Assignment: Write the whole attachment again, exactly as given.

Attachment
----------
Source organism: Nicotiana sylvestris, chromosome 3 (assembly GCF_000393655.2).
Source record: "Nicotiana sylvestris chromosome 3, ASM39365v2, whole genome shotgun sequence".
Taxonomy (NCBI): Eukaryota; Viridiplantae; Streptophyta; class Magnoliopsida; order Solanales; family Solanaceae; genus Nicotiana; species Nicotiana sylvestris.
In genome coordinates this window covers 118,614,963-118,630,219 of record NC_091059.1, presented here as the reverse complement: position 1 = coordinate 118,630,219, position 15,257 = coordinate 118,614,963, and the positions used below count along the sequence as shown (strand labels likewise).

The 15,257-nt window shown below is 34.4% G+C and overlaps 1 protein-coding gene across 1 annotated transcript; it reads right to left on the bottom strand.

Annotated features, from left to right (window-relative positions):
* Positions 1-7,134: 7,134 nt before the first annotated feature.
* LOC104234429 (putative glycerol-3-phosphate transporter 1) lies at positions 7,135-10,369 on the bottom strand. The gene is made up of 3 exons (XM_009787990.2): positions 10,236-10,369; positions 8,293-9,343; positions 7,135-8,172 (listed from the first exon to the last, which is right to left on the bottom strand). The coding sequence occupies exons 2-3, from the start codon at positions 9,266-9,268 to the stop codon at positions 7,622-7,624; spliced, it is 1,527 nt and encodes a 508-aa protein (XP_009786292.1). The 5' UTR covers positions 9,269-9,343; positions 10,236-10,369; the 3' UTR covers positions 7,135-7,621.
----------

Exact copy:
Source organism: Nicotiana sylvestris, chromosome 3 (assembly GCF_000393655.2).
Source record: "Nicotiana sylvestris chromosome 3, ASM39365v2, whole genome shotgun sequence".
Taxonomy (NCBI): Eukaryota; Viridiplantae; Streptophyta; class Magnoliopsida; order Solanales; family Solanaceae; genus Nicotiana; species Nicotiana sylvestris.
In genome coordinates this window covers 118,614,963-118,630,219 of record NC_091059.1, presented here as the reverse complement: position 1 = coordinate 118,630,219, position 15,257 = coordinate 118,614,963, and the positions used below count along the sequence as shown (strand labels likewise).

The 15,257-nt window shown below is 34.4% G+C and overlaps 1 protein-coding gene across 1 annotated transcript; it reads right to left on the bottom strand.

Annotated features, from left to right (window-relative positions):
* Positions 1-7,134: 7,134 nt before the first annotated feature.
* LOC104234429 (putative glycerol-3-phosphate transporter 1) lies at positions 7,135-10,369 on the bottom strand. The gene is made up of 3 exons (XM_009787990.2): positions 10,236-10,369; positions 8,293-9,343; positions 7,135-8,172 (listed from the first exon to the last, which is right to left on the bottom strand). The coding sequence occupies exons 2-3, from the start codon at positions 9,266-9,268 to the stop codon at positions 7,622-7,624; spliced, it is 1,527 nt and encodes a 508-aa protein (XP_009786292.1). The 5' UTR covers positions 9,269-9,343; positions 10,236-10,369; the 3' UTR covers positions 7,135-7,621.